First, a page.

After a fortnight of highs and lows for Thomas Heatherwick and British celebrity Joanna Lumley's campaign for a garden bridge stretching across London's River Thames, Rowan Moore of The Observer has meticulously described the project as "nothing but a wasteful blight." Although he acknowledges that support for the bridge "has been overwhelming," he argues that Heatherwick - though an "inventive and talented product designer" - has a past record in large scale design which "raises reasonable doubts about whether his bridge will be everything now promised."
For Moore, "by any reasonable interpretation of the relevant planning policies, the bridge should now be refused. It disrupts protected views of St Paul's [Cathedral] and has a huge impact on the open character of the Thames." In spite of the critics Heatherwick, who recently put forward plans for a $170million park off Manhattan's Hudson River shoreline, clearly has water bound ambitions beyond his home city.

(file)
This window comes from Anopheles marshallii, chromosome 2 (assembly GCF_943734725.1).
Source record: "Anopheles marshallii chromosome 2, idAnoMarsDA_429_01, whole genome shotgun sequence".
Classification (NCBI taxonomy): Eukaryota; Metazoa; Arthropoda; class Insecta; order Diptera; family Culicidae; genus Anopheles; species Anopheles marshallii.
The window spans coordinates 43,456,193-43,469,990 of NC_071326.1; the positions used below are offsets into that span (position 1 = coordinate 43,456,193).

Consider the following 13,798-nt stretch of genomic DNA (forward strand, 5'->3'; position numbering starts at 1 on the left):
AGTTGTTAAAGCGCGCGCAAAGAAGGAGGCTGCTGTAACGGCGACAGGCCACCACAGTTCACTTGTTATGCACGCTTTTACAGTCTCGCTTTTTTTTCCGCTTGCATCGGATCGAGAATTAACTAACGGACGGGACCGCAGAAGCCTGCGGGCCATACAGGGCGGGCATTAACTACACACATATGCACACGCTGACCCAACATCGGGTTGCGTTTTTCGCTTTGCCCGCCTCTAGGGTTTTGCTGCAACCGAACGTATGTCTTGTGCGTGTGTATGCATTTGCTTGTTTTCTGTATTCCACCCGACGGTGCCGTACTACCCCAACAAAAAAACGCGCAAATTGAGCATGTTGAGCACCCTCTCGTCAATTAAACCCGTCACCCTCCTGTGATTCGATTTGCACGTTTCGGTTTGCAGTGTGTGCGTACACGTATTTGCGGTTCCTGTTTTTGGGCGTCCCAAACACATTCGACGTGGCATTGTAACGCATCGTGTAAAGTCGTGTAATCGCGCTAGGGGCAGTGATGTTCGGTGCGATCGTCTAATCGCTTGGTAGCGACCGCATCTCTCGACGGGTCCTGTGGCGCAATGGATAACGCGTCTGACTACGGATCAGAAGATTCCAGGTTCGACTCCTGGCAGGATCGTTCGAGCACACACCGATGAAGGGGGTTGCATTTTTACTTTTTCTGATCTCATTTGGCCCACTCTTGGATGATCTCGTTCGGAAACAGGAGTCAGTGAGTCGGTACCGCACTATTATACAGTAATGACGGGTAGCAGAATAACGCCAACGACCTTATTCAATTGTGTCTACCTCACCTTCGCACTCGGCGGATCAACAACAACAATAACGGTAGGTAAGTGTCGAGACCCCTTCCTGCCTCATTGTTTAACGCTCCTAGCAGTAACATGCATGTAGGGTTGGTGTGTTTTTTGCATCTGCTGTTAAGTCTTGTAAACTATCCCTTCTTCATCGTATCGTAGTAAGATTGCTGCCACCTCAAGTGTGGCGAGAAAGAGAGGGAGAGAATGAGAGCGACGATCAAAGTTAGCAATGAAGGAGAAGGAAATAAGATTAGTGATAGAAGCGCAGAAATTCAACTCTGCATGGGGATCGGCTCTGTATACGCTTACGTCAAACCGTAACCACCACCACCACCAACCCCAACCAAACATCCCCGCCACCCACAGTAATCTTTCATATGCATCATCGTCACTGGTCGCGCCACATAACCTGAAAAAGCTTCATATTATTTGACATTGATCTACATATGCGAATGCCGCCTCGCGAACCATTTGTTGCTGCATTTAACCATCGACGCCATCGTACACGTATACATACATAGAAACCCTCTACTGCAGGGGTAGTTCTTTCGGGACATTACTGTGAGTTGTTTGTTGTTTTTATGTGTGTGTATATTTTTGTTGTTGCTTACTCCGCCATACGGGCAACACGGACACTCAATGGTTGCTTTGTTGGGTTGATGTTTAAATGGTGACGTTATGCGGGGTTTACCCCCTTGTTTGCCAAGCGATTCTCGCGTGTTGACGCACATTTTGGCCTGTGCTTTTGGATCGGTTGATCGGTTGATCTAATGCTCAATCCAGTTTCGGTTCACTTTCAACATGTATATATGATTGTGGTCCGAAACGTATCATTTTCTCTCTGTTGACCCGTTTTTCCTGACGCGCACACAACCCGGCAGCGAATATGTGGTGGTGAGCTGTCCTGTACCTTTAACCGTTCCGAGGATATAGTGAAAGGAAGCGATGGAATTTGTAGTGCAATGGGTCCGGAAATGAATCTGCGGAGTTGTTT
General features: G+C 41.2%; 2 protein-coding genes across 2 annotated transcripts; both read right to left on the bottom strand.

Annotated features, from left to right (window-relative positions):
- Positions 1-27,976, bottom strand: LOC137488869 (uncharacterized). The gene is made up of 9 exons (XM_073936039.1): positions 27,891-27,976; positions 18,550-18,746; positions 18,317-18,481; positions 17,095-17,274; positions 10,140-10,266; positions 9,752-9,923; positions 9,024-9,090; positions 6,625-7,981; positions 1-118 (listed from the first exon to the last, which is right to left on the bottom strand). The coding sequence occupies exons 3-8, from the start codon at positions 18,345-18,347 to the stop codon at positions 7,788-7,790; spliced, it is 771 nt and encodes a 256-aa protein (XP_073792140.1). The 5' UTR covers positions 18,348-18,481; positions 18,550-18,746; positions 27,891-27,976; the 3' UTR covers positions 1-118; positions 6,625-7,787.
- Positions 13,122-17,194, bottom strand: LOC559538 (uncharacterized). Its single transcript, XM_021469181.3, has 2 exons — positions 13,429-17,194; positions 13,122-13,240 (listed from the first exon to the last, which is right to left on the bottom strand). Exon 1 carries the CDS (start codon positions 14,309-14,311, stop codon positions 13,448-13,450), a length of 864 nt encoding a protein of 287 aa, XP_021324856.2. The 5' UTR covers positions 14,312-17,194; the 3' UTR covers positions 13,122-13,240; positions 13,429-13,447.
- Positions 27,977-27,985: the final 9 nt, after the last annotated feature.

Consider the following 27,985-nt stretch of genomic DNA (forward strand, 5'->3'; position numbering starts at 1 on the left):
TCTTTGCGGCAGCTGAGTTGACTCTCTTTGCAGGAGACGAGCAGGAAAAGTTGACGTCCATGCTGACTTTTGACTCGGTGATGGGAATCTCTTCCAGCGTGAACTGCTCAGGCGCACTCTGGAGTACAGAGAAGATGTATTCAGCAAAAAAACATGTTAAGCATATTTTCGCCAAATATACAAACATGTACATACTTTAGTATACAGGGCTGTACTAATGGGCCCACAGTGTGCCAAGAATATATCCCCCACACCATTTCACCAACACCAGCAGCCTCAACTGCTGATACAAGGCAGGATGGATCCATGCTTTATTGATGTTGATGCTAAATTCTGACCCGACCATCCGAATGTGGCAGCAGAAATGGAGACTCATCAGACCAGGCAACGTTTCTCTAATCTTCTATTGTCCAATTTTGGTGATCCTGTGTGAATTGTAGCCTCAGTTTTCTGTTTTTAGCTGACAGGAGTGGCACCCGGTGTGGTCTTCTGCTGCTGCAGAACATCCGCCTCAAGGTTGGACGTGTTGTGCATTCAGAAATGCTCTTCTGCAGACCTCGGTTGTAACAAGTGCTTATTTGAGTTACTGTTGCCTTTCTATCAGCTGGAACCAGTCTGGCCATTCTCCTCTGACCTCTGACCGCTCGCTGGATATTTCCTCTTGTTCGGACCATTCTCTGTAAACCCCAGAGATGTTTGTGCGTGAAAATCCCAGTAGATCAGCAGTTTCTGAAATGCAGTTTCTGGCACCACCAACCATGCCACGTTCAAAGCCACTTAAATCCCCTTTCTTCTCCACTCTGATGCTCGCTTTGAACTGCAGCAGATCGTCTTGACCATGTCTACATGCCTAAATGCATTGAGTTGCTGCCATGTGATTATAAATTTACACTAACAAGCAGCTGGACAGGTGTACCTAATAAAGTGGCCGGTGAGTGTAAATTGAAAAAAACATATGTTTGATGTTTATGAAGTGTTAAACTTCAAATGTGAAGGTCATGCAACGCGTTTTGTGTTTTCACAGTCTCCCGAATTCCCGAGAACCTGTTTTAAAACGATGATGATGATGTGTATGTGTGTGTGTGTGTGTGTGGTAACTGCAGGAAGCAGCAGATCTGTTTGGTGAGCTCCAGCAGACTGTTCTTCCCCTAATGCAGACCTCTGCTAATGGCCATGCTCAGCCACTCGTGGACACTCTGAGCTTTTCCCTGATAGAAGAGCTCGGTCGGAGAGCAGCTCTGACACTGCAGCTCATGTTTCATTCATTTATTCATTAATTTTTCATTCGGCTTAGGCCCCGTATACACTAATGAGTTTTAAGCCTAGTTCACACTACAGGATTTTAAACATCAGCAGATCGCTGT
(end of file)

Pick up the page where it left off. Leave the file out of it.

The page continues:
It has also been called “a new public park space”, but last week it emerged that groups larger than eight will have to notify their intention to enter the bridge in advance, that there will be no public right of way across it, that it will close at midnight and that it will be taken over 12 times a year by money-earning events. Picnics are prohibited, as is anything resembling a political protest. Cycling is impossible and facilities for bike parking are limited. No additional lavatories are planned for the expected 7.1 million visitors a year. It requires the destruction of 30 mature trees and of existing green space.
Read the article in full here.